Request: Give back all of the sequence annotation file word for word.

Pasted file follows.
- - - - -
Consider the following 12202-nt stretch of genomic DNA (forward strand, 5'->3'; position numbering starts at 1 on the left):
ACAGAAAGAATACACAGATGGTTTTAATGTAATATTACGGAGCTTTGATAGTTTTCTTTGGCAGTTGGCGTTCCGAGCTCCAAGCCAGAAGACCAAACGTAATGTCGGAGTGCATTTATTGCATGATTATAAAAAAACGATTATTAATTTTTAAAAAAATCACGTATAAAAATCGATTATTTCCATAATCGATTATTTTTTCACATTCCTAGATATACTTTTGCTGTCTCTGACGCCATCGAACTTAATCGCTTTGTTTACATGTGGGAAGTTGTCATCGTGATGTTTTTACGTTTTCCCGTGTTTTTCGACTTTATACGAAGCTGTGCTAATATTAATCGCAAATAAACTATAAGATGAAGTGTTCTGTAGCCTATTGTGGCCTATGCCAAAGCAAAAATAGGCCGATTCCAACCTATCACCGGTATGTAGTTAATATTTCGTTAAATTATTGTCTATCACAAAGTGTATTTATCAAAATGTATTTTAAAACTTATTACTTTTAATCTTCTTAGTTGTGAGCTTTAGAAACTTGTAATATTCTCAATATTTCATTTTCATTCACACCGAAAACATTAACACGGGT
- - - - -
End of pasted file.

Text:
Consider the following 12202-nt stretch of genomic DNA (forward strand, 5'->3'; position numbering starts at 1 on the left):
ACAGAAAGAATACACAGATGGTTTTAATGTAATATTACGGAGCTTTGATAGTTTTCTTTGGCAGTTGGCGTTCCGAGCTCCAAGCCAGAAGACCAAACGTAATGTCGGAGTGCATTTATTGCATGATTATAAAAAAACGATTATTAATTTTTAAAAAAATCACGTATAAAAATCGATTATTTCCATAATCGATTATTTTTTCACATTCCTAGATATACTTTTGCTGTCTCTGACGCCATCGAACTTAATCGCTTTGTTTACATGTGGGAAGTTGTCATCGTGATGTTTTTACGTTTTCCCGTGTTTTTCGACTTTATACGAAGCTGTGCTAATATTAATCGCAAATAAACTATAAGATGAAGTGTTCTGTAGCCTATTGTGGCCTATGCCAAAGCAAAAATAGGCCGATTCCAACCTATCACCGGTATGTAGTTAATATTTCGTTAAATTATTGTCTATCACAAAGTGTATTTATCAAAATGTATTTTAAAACTTATTACTTTTAATCTTCTTAGTTGTGAGCTTTAGAAACTTGTAATATTCTCAATATTTCATTTTCATTCACACCGAAAACATTAACACGGGT